Methane is colorless and odorless. But it’s a powerhouse in the way it contributes to global warming. In the atmosphere, it’s more than 100 times more potent than carbon dioxide.

Now, after the growth of a natural gas production operation commonly known as fracking, the United States is producing more methane emissions than any country in the world. And in a complaint submitted to the Environmental Protection Agency’s Office of the Inspector General on Wednesday, a small North Carolina watchdog group argues persuasively that the government might not know how much is released into the sky as a result of drilling and storage of gas extracted from shale deep under ground.

The 68-page complaint by NC Warn accuses the EPA of allowing untold levels of methane into the atmosphere by allowing oil and gas companies to monitor emissions with a pricey device that’s faulty. The group says in its complaint that the agency knows the $20,000, backpack-sized Bacharach Hi-Flow Sampler doesn’t work well because the man who invented the technology that inspired it blew a whistle years ago.

The inventor, Touché Howard, also took his concerns to a respected researcher who used the device as one way of measuring methane emissions for a major study undertaken on behalf of the Environmental Defense Fund, which hoped to answer the question of how bad it is. In spite of Howard’s objections to David Allen, a professor at the University of Texas, the study found that methane emissions were lower than EPA estimated at completed wells and higher around valves and equipment used to control routine operations at sites.

For that, NC Warn accused Allen of fraud. “It appears that the goal of the [University of Texas] team was not to critically examine the problems but to convince EDF …that no problems existed,” NC Warn claims in the complaint. “We believe Mr. Howard was specifically prevented from providing input because the … team knew that he would be able to show that their counterarguments were faulty and the resulting studies scientifically invalid.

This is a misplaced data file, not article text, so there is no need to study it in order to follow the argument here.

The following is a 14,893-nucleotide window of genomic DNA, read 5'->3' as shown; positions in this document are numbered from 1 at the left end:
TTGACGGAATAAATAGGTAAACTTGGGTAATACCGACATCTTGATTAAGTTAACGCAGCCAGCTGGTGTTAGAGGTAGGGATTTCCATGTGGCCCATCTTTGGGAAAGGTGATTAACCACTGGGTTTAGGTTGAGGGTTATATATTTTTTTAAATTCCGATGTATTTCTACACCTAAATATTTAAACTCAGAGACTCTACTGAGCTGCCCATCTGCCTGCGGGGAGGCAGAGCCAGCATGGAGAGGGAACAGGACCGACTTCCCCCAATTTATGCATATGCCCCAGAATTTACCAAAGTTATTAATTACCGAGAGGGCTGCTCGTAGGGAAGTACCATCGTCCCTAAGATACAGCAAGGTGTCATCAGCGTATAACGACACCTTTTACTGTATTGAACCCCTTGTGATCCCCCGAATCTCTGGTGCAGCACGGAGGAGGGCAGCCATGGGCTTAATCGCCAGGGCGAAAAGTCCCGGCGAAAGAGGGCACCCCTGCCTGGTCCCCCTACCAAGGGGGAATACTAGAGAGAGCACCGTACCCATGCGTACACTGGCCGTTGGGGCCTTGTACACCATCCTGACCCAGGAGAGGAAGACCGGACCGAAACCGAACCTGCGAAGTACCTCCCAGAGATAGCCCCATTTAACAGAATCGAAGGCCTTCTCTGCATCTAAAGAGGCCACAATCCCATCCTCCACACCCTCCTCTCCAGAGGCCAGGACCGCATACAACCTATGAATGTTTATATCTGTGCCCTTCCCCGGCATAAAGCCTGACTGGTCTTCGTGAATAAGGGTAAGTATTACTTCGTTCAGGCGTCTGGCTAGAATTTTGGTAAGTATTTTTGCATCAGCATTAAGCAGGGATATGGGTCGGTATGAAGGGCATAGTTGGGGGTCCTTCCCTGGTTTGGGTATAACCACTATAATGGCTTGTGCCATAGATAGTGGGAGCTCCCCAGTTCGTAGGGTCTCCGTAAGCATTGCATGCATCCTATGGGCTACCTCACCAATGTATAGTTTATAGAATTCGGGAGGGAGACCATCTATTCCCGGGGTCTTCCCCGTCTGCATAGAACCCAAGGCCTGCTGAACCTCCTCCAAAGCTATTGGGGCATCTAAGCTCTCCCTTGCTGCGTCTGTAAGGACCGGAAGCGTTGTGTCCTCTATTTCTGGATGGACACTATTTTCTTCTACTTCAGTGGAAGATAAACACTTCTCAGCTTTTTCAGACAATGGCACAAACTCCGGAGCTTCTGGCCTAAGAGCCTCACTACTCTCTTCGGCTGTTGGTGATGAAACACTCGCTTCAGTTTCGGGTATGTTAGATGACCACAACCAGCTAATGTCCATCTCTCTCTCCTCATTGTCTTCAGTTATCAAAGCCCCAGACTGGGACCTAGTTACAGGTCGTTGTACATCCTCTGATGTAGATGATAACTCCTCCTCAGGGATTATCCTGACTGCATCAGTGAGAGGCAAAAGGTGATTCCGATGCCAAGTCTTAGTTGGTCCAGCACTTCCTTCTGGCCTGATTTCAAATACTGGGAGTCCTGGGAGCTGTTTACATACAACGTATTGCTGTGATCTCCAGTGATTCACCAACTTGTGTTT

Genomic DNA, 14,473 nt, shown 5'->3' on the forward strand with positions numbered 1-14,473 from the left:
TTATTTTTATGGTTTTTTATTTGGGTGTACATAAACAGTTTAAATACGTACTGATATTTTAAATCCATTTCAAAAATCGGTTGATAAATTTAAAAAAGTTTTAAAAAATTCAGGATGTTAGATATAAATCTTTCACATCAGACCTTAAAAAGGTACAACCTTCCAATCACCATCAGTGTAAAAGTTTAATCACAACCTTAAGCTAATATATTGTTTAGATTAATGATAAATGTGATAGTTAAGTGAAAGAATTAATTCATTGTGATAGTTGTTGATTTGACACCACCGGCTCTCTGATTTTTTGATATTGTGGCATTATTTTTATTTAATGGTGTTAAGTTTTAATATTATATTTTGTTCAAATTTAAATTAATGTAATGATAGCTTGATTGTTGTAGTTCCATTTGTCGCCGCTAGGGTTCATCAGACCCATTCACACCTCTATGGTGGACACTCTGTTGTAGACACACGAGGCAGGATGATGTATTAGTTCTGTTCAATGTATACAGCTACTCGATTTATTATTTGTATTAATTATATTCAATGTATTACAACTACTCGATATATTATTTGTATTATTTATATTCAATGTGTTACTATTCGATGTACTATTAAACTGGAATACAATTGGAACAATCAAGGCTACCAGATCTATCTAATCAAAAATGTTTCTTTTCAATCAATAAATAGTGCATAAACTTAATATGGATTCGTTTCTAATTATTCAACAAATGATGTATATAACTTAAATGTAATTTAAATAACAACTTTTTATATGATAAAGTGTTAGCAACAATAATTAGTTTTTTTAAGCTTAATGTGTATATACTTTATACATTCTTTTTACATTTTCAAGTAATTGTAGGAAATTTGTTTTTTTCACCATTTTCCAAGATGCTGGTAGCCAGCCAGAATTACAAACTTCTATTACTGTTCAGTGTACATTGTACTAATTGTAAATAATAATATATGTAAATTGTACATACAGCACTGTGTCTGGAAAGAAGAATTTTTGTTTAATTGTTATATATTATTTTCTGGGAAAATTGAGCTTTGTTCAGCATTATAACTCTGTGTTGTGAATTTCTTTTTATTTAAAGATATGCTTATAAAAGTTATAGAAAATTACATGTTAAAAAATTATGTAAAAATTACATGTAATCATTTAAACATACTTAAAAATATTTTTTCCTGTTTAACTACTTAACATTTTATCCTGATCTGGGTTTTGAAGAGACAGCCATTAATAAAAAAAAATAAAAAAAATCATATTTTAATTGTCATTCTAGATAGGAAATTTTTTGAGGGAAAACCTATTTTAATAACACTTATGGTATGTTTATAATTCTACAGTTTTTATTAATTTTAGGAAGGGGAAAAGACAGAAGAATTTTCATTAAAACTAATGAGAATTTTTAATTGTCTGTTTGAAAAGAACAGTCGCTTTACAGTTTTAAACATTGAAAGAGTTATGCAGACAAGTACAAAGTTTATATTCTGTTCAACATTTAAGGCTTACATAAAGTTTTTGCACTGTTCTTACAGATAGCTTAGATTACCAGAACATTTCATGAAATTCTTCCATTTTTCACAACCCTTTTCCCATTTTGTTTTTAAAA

“Meanwhile, the faulty data and measuring equipment are still being used extensively throughout the natural gas industry worldwide.”

For the university, those were fighting words that drew a strong rebuke. “David Allen is a scientist of the highest integrity and his peer-reviewed studies were overseen by scientific advisory panels, published in top-tier journals and have been open to public scrutiny for several years,” a university spokesman shot back in a statement.

Allen stood by his work in his own defense. “The instrument was used for only a subset of the measurements that were made,” he said, explaining that there are other ways to measure methane, and that the readings of the Bacharach device were double-checked. “All of these systems would have had to fail, simultaneously, and only at certain types of sites with the conditions that are claimed to produce the equipment failure, for our measurements to have been impacted.”

And the EDF also backed him in a diplomatic response from Mark Brownstein, vice president of the climate and energy program at EDF, tried a diplomatic approach. “I think that it’s always useful to have yet another set of eyes review scientific work to check to make sure that it’s been done well,” he said. But “even if you believe this device gave you false readings,” he added, “there have been 20 studies looking at this from a variety of different of ways.”  

Methane emissions can be measured from the sky with instruments attached to the wings of airplanes, he said. “As to whether this complaint has larger implications for our understanding of methane emissions or steps we should be taking, it doesn’t have much of an impact, given the large body of other studies that have been done to assess these emissions.”